Distillery: Balvenie Score: 7
Expression: 10 yo Date:
Nose: Definite aroma of honey and sweetness, but not much else. The honey is really evident after a few minutes when it opens up well.
Palate: Slightly tingly and sweet but short. The sweetness is followed by some spiciness.
Finish: Short and very sweet almost like syrup
Comments: Fair and thats all. I wanted to like it more, and it is a fine example of a sweet malt, but it is dominated by honey sweeteness that dulls the balance. I am a minority of one apparently.
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If my choice is between several drams at a similar price point such as Aberlour 10yr, Glenfiddich 12yr, Glenlivet 12yr or the 10yr old Balvinnie, I'd know in a heartbeat what I'd take.
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Frodo wrote:If my choice is between several drams at a similar price point such as Aberlour 10yr, Glenfiddich 12yr, Glenlivet 12yr or the 10yr old Balvinnie, I'd know in a heartbeat what I'd take.
You have a point here however for a little more money what would you prefer?
Laphroaig 10yo is going for $29.99 USD... it's not my favorite but for the price it's the best I've had followed by $42.99 Ardbeg 10yo and $49.99 Clynelish 14yo.
I would love any more recommendations in this price range
Your point about the 10yr Laphroig is well taken (C$50 at the LCBO) but I just can't get into this one. Too medicinal for me. BTW at this price point, I'd recommend the Dun Bheagan 8yr old Islay. I'm not so sure what's in it although I've heard Laga or Bowmore. At your other price point, I'm not sure what I can add. I do like Ardbeg 10 and respect Clynelish. Although I'm not usually a big fan of sherried malts, I'm chewing over buying a bottle of Auchantoshan Tripplewood. I like having two open bottles of dissimilar malts that can offer comtrast. I only have one sherried malt at home, so I'm thinking about it. Lucky me, the LCBO has that tasting tower...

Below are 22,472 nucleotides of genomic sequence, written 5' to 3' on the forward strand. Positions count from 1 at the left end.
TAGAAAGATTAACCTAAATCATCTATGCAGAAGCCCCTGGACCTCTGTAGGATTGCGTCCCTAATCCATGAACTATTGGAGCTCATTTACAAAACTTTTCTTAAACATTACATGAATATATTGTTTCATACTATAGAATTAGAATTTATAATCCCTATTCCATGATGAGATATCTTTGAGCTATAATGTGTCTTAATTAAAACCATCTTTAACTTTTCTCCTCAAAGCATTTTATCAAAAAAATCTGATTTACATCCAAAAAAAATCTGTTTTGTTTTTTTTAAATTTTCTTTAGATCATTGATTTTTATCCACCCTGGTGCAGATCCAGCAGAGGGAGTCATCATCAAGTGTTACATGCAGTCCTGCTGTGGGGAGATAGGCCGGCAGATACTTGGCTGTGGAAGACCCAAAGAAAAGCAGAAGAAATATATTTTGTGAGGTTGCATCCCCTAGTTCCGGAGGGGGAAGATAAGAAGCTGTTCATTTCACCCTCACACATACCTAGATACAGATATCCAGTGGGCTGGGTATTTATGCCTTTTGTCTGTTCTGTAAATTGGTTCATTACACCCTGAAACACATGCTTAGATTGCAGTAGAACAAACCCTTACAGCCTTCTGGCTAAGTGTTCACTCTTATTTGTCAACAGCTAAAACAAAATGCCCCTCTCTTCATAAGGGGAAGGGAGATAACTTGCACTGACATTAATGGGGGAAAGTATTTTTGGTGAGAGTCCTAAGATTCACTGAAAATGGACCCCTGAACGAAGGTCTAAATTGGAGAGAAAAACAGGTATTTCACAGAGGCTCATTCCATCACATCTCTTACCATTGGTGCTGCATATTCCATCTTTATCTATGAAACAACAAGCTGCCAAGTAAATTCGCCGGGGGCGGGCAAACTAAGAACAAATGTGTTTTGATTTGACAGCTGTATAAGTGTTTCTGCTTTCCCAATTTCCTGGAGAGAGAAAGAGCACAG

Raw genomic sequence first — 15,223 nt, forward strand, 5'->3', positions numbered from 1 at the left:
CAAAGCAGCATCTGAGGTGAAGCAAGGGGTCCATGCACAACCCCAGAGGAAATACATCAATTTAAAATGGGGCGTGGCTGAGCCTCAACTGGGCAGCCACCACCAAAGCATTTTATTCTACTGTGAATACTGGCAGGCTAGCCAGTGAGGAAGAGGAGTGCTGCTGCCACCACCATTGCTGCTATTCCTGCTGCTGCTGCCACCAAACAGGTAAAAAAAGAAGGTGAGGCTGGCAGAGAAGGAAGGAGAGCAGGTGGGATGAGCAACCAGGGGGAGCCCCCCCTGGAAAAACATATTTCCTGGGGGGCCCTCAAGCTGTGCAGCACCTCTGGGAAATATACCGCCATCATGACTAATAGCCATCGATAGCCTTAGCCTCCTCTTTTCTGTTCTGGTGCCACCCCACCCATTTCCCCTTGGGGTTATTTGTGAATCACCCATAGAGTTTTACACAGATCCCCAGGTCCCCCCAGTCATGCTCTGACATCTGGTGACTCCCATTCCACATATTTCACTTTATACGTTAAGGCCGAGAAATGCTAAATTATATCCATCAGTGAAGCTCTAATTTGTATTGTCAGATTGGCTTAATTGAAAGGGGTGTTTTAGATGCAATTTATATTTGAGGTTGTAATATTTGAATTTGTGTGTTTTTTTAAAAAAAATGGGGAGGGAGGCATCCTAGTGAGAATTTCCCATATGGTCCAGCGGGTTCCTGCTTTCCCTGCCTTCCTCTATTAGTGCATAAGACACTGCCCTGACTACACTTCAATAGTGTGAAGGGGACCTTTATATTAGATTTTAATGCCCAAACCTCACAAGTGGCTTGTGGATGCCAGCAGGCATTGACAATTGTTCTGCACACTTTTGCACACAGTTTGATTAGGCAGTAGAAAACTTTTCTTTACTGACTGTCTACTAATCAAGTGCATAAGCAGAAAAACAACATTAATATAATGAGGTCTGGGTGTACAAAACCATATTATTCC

islayjunkie wrote:I would love any more recommendations in this price range
To be honest, at the C$40 mark, I usually buy Irish (Redbrest or Jameson 12) or Bourbon - say, Elmer T. Lee, or Woodford Reserve.
I guess if it came down to Scotch for about C$45, I'd buy either Dun Bheagan 8yr Islay, Balvinnie 10yr or Glenmorangie 10yr. I would recommend JW Black to others, but I just can't get into it. Not because it's a blend, but it's flavour profile is just not as... beligerent (for lack of a better word) as I would like.
you are probably right when you say that after reading all the good comments you were expecting heaven.
It is true that some writings and hearsay tend to be quite glowing, and I can understand you going in with some sort of "special" expectation.
I think one of the problems for Balvenie is that it comes from the same stable as Glenfiddich. There's a mentality out there that goes something along the lines of, "Well, we know Glenfiddich is produced for the masses, but you ought to try Balvenie.....that's where they really try to make good whisky".
I tried the 15yo single barrel recently, and I couldn't help but think, yes, here's another good speysider. But it didn't make the earth move.
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I must say, overall, that speysiders have difficulting making their way onto my whisky shelves. I have one Craigellachie at the moment and a Macduff (Glen Deveron) that may or may not be considered speyside or east highland. That's it for the spey valley for me. I know some consider the spey valley brighter than the midlands but not me.
On a related issue, the Balvenie website is now offering members 10cl samples from a specially selected cask for £10 (I'm not sure whether they ship abroad). The first 100 samples are from a first fill bourbon, just under 14yo, but they'll pick another cask when they sell out. Personally, I think this is a very good idea which other disilleries should take note of. It just helps us learn more about individual distilleries without having to spend too much.
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